Countervailing pressures for price cuts and enhanced performanceare shaping the product offerings of high-end radiology ultrasoundvendors. Formerly high-end scanners are competing on price inthe upper mid-tier of the market. At the same time, a new
Countervailing pressures for price cuts and enhanced performanceare shaping the product offerings of high-end radiology ultrasoundvendors. Formerly high-end scanners are competing on price inthe upper mid-tier of the market. At the same time, a new premiumtier offers users the quality and features they may require tosell imaging services in a more competitive health care environment.
Technology and price in effect have formed a double-edged productsword that ultrasound firms are using to slice away at each other'smarket position and the position of competing imaging modalities.
Despite current tightness in the ultrasound market, vendorsare stoking their R&D efforts and providing upgrades at arapid pace. But instead of including upgrades as part of the standardpackage for their premium scanners, the vendors are making morehigh-end features optional. High-end scanners without the latestoptions are transformed into sub-premium products at reduced prices:
Competition and technology evolution have brought the pricelevels of high-end scanners without the latest options to between$150,000 and $200,000, compared to prior levels of $200,000 andabove. Users can either reap that price windfall or reinvest inenhanced features.
ATL competes in the lower mid-tier of ultrasound with its Ultramark4 scanner. UM 4 is sold at a minimum $30,000 price, primarilyinto obstetric applications in the U.S. and for use in more generalimaging internationally, according to David M. Perozek, presidentand chief operating officer. Now that the UM 9 HDI unit with ESPsits on ATL's premium shelf, the standard UM 9 HDI scanner ispositioned to compete in the upper mid-tier.
International markets in particular will be pressing for color-flowsystems priced under $80,000 to $100,000, Perozek said. ATL expectsto compete in this product arena sometime in the future. Chancesare that the basic UM 9 platform can be developed and configuredto serve the sub-$100,000 pricing segment.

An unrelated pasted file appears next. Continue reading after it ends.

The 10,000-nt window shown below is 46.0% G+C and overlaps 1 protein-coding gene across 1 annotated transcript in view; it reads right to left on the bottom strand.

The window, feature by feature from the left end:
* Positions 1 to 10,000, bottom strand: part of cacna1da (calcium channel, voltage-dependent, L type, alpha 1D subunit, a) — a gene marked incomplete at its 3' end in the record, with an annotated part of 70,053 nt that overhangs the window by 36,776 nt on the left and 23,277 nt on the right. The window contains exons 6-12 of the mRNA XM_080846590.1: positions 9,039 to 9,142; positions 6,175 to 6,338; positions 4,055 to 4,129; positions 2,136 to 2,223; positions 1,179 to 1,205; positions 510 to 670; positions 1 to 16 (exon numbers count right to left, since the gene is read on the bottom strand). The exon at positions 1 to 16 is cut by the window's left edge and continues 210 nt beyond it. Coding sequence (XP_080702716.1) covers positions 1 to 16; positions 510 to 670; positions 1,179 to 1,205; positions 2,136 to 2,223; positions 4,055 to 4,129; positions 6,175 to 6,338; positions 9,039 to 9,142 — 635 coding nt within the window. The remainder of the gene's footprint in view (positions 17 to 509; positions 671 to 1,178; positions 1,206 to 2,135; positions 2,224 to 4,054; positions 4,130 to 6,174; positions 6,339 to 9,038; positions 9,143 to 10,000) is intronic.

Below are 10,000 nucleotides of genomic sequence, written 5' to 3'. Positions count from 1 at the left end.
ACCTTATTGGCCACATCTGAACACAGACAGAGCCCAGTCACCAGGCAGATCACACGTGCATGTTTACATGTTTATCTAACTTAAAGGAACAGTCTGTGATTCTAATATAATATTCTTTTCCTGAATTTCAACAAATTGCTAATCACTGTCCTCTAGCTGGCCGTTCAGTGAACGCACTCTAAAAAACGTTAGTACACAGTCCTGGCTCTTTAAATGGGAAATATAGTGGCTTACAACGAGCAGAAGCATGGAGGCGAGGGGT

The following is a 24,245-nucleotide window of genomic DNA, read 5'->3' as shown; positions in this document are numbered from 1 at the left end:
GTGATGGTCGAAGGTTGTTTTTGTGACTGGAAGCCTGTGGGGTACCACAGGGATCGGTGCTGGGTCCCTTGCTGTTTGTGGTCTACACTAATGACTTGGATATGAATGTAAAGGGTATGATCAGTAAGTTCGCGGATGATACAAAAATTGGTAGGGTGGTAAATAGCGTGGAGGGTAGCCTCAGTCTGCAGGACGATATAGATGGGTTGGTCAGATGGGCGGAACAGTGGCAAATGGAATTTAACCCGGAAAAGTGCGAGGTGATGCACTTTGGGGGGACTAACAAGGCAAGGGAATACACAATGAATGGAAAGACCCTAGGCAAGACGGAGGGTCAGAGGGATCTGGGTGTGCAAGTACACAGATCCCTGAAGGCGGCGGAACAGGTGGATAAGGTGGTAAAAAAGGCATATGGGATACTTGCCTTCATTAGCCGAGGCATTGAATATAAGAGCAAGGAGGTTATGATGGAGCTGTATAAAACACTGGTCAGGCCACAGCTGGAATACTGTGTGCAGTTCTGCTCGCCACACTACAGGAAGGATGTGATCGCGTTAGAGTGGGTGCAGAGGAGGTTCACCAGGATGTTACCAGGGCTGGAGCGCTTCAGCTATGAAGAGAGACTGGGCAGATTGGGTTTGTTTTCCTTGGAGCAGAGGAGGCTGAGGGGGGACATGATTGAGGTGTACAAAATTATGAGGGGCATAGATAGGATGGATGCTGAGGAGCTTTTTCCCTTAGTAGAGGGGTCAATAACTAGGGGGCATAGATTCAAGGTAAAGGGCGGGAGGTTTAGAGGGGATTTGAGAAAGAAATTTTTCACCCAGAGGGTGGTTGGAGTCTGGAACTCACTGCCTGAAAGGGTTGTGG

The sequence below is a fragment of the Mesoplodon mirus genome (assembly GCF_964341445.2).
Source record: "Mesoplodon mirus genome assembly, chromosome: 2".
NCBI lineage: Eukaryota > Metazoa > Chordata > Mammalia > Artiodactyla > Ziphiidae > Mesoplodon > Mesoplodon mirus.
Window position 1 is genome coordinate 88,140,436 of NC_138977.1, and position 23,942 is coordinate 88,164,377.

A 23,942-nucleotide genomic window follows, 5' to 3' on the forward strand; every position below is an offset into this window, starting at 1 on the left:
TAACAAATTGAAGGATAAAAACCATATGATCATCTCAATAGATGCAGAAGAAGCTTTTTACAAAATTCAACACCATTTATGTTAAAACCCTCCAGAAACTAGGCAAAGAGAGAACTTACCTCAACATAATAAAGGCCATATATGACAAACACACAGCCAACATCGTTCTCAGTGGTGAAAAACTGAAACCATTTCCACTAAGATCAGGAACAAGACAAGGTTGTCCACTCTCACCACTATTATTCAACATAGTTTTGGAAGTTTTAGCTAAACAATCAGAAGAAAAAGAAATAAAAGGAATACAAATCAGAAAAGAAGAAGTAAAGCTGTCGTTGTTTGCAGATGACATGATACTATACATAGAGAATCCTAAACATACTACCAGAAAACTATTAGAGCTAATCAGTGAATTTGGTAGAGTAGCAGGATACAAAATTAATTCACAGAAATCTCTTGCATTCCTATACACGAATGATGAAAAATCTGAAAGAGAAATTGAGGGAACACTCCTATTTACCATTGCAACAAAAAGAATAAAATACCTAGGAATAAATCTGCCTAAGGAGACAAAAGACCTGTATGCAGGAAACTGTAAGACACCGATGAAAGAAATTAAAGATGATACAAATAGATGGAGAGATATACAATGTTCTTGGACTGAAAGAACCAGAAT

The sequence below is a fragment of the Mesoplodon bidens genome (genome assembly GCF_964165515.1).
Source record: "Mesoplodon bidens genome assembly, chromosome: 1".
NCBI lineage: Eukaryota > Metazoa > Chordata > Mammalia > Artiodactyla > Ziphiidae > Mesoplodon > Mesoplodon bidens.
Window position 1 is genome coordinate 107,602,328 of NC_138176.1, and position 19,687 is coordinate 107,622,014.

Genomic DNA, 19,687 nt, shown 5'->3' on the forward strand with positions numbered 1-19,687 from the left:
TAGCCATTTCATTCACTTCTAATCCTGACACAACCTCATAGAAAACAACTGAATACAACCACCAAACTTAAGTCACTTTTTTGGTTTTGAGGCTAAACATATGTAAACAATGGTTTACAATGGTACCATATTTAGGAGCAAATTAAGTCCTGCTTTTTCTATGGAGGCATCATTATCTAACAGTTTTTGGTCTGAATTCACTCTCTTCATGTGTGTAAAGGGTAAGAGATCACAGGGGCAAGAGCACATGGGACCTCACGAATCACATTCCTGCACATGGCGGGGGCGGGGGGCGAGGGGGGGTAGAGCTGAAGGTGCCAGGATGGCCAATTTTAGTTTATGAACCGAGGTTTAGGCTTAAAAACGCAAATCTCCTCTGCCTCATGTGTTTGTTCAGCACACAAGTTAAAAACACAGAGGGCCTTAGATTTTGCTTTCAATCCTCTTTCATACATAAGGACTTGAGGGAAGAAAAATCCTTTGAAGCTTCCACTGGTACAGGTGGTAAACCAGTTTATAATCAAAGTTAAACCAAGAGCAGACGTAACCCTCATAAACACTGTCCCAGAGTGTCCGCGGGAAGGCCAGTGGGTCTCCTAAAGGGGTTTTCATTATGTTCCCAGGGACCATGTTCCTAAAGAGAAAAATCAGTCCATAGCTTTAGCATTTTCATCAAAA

"There will be ways to move the technology there,"he told SCAN. "The midrange product area is more of an opportunityinternationally than in the United States, although the U.S. shouldexperience a significant trend that way as users watch their expendituresclosely."
ATL also plans to boost sales through an eventual expansioninto dedicated cardiac applications and by strengthening its positionin the Japanese market, he said.
The UM 9 scanner has been outfitted with transesophageal echocardiography(TEE) probes and other cardiac features that were not availablewhen HDI was first introduced two years ago (SCAN 4/24/91). UM9 is sold for use in cardiac applications, but only as part ofa general imaging procedure base.
ATL pulled back from dedicated cardiac sales when it developeda unified sales force to market the UM 9 in radiology. Now, thecardiology segment offers ATL significant potential for futuresales growth, in contrast to Hewlett-Packard, the cardiology ultrasoundmarket leader.
Dedicated cardiac imaging, while present internationally, ispredominantly a U.S. market, Perozek said. Cardiology sales constitute33% of the $2 billion worldwide ultrasound market, according toATL figures presented in the Seattle Times, which reported thismonth on the vendor's annual shareholders' meeting. This meetingwas the first since ATL separated from patient monitoring firmSpaceLabs.
Another growth opportunity for ATL lies in the $200 millionJapanese ultrasound market dominated by Toshiba and other Japanesesuppliers. ATL sells through a distributor in Japan. The Bothell,WA, firm intends to strengthen this distribution relationshipas it focuses on increasing share in the Japanese ultrasound market,Perozek said.